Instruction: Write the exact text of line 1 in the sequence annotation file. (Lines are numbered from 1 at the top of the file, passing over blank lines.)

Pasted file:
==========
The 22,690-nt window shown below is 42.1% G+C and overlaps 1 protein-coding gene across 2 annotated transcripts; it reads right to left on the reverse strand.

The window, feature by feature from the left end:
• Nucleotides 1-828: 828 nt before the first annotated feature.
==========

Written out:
The 22,690-nt window shown below is 42.1% G+C and overlaps 1 protein-coding gene across 2 annotated transcripts; it reads right to left on the reverse strand.